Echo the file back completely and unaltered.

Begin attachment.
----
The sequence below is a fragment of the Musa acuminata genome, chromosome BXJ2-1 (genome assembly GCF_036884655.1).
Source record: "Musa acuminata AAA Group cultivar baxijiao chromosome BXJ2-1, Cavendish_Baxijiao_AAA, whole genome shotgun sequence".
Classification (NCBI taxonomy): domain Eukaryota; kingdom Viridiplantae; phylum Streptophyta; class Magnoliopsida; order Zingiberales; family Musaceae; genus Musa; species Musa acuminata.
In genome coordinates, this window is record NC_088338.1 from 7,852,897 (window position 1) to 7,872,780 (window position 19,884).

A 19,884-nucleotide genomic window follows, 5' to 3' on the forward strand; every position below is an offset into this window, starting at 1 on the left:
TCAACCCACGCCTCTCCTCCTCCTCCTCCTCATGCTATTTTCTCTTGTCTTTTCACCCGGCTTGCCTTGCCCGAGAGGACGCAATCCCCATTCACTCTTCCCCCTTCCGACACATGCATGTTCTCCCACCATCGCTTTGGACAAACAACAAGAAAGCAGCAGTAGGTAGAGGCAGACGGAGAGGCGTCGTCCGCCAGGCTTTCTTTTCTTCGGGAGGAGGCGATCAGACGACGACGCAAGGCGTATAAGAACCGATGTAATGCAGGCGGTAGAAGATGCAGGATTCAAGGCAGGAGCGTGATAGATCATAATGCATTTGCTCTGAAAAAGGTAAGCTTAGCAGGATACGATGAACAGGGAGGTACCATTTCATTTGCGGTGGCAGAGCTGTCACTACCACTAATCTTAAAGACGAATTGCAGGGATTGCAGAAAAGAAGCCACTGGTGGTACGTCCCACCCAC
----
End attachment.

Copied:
The sequence below is a fragment of the Musa acuminata genome, chromosome BXJ2-1 (genome assembly GCF_036884655.1).
Source record: "Musa acuminata AAA Group cultivar baxijiao chromosome BXJ2-1, Cavendish_Baxijiao_AAA, whole genome shotgun sequence".
Classification (NCBI taxonomy): domain Eukaryota; kingdom Viridiplantae; phylum Streptophyta; class Magnoliopsida; order Zingiberales; family Musaceae; genus Musa; species Musa acuminata.
In genome coordinates, this window is record NC_088338.1 from 7,852,897 (window position 1) to 7,872,780 (window position 19,884).

A 19,884-nucleotide genomic window follows, 5' to 3' on the forward strand; every position below is an offset into this window, starting at 1 on the left:
TCAACCCACGCCTCTCCTCCTCCTCCTCCTCATGCTATTTTCTCTTGTCTTTTCACCCGGCTTGCCTTGCCCGAGAGGACGCAATCCCCATTCACTCTTCCCCCTTCCGACACATGCATGTTCTCCCACCATCGCTTTGGACAAACAACAAGAAAGCAGCAGTAGGTAGAGGCAGACGGAGAGGCGTCGTCCGCCAGGCTTTCTTTTCTTCGGGAGGAGGCGATCAGACGACGACGCAAGGCGTATAAGAACCGATGTAATGCAGGCGGTAGAAGATGCAGGATTCAAGGCAGGAGCGTGATAGATCATAATGCATTTGCTCTGAAAAAGGTAAGCTTAGCAGGATACGATGAACAGGGAGGTACCATTTCATTTGCGGTGGCAGAGCTGTCACTACCACTAATCTTAAAGACGAATTGCAGGGATTGCAGAAAAGAAGCCACTGGTGGTACGTCCCACCCAC